The justice system should consider assigning a single sheriff to deal with the entirety of a domestic abuse victim’s court case, the Scottish Conservatives have said.
As part of a debate on domestic violence today, shadow justice secretary Liam Kerr said the move would mean families affected by the issue would not have to recount experiences to different sheriffs or judges.
The approach has been successfully trialled in the US and Australia, with similar trials are underway in England.
As it stands, the entirety of a domestic abuse case and related proceedings could be heard by various members of the judiciary, especially if civil courts become involved in the event of a subsequent divorce.
MSPs were debating the first stage of the Domestic Abuse (Scotland) bill in Holyrood this afternoon.
Scottish Conservative shadow justice secretary Liam Kerr said:
“Courts can sometimes seem stacked against domestic abuse survivors, and there’s an acceptance that the process can be traumatic.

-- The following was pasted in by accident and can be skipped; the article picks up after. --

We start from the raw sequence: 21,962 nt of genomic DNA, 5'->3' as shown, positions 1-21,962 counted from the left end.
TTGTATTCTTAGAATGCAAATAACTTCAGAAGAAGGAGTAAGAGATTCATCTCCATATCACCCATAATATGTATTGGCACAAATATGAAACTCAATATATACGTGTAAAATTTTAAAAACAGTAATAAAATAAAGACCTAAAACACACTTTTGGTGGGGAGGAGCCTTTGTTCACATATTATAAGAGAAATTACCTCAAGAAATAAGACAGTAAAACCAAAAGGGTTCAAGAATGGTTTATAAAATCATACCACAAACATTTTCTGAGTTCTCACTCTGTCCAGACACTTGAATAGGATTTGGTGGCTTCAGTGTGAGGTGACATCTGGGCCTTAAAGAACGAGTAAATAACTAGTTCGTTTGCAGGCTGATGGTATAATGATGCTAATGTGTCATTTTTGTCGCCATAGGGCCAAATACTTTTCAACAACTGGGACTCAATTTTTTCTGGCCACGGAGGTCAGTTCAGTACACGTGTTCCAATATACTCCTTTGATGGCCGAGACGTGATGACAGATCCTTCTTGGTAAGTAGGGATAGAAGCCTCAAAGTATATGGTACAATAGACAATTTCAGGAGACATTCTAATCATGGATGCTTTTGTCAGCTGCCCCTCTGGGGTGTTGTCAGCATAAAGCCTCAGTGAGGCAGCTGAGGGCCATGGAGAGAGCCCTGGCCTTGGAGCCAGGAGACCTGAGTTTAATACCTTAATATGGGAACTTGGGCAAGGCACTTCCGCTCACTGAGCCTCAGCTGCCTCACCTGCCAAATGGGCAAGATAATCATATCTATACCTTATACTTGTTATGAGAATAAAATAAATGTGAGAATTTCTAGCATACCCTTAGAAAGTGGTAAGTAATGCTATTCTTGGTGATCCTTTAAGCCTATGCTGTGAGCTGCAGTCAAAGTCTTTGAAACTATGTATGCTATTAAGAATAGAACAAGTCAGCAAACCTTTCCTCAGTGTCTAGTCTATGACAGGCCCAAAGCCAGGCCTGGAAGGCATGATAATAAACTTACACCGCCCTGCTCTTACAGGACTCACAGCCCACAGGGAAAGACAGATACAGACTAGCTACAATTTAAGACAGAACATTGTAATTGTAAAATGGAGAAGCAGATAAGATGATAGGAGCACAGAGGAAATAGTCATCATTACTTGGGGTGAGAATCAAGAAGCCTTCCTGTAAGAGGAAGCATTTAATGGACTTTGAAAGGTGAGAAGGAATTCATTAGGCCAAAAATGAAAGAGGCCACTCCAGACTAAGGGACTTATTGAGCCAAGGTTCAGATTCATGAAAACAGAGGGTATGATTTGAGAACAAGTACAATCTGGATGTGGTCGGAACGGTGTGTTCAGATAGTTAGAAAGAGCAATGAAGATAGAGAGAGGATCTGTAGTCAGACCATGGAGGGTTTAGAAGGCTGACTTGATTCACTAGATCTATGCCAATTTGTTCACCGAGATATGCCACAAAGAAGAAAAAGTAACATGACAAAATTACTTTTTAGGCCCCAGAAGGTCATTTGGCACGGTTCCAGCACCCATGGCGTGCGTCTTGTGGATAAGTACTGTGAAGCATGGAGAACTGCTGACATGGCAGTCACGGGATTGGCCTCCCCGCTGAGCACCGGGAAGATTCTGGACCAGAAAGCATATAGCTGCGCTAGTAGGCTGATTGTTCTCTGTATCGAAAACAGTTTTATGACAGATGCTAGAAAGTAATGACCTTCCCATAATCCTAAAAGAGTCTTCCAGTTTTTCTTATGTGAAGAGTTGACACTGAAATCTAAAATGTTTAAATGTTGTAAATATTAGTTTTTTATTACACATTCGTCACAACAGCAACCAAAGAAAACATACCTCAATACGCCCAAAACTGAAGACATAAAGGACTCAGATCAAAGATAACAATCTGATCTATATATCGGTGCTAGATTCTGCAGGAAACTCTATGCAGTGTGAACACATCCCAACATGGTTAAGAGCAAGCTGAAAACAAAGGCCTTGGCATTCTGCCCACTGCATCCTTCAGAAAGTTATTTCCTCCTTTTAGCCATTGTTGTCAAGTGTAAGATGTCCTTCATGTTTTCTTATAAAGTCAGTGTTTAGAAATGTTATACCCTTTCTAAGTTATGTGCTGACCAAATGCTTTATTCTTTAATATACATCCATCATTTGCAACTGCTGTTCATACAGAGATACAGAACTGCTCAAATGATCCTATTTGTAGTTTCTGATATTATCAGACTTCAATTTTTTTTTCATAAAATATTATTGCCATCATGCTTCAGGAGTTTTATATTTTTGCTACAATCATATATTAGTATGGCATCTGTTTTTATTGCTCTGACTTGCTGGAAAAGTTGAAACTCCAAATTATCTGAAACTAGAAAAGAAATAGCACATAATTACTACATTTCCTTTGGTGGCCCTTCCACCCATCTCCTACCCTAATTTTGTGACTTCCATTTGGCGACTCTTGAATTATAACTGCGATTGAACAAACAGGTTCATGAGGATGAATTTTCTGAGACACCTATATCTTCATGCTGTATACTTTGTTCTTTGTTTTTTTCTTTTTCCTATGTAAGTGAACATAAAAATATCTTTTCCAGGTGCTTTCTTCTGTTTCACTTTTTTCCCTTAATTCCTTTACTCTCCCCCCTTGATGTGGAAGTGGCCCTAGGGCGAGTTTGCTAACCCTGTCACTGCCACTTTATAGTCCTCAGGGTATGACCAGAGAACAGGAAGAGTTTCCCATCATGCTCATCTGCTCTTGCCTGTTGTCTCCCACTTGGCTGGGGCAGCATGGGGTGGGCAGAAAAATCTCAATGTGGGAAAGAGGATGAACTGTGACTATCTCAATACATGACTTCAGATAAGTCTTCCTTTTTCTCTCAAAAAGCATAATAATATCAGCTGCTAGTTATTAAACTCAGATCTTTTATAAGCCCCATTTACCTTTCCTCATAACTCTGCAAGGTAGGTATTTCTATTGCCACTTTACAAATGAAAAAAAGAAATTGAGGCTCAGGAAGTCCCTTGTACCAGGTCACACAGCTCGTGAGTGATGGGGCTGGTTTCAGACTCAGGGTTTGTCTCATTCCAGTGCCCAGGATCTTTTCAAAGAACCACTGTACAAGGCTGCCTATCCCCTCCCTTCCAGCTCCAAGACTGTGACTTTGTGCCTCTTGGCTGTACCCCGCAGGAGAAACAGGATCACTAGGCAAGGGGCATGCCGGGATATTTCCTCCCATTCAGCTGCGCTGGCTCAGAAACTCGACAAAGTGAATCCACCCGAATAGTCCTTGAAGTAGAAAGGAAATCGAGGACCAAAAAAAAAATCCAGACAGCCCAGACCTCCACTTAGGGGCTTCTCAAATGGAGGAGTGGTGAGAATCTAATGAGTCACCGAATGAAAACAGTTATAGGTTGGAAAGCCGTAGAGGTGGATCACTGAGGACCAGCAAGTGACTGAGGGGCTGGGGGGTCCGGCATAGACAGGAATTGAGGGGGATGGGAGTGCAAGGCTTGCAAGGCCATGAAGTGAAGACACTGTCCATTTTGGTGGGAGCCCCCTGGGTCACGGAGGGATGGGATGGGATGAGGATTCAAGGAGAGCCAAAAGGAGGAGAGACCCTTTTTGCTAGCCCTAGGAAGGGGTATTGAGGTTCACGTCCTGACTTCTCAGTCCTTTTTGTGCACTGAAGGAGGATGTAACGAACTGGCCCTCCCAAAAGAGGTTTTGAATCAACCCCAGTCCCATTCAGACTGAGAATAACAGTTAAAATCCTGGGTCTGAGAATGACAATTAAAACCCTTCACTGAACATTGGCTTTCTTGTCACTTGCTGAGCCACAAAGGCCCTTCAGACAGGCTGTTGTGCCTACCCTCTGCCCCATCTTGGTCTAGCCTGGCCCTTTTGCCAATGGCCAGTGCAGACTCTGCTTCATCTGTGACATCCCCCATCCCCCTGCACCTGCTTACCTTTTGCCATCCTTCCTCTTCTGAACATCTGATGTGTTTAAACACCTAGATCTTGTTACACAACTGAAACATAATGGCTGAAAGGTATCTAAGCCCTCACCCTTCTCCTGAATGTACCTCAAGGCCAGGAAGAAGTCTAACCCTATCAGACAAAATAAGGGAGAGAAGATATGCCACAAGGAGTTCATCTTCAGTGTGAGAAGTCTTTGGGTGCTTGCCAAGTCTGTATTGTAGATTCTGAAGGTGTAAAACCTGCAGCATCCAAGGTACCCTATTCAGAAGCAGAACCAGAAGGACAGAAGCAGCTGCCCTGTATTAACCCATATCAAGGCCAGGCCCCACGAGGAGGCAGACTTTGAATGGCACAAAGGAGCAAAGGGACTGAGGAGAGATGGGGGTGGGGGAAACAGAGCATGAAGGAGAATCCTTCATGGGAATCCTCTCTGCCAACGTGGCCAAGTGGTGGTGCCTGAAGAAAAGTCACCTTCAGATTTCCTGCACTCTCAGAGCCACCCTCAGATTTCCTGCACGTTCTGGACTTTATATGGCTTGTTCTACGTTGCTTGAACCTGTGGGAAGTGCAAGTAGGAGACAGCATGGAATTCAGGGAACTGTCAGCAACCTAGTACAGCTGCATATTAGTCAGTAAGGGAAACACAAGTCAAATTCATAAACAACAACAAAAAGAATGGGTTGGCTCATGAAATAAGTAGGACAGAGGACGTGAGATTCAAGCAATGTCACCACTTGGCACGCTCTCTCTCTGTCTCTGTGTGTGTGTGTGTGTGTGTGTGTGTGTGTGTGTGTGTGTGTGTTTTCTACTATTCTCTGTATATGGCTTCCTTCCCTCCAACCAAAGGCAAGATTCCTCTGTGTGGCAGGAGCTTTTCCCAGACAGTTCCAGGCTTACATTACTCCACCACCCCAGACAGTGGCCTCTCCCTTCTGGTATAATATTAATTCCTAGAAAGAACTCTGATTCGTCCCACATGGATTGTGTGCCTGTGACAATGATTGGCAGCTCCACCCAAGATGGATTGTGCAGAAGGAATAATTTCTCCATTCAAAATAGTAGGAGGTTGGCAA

“As such, steps should be taken to minimise what they have to re-live.
“As it stands, victims of domestic abuse have to recount their cases to multiple sheriffs or judges.
“In these cases, a number of factors can be at play, such as divorce or child residence arrangements, on top of the actual allegations of domestic abuse.
“Domestic violence victims face many barriers to safety and independence. Incomprehensible and complex court proceedings should not be one.
“I accept there would be issues to address in terms of actually making this happen.
“But surely these trials must be considered to help victims of domestic abuse north of the border.”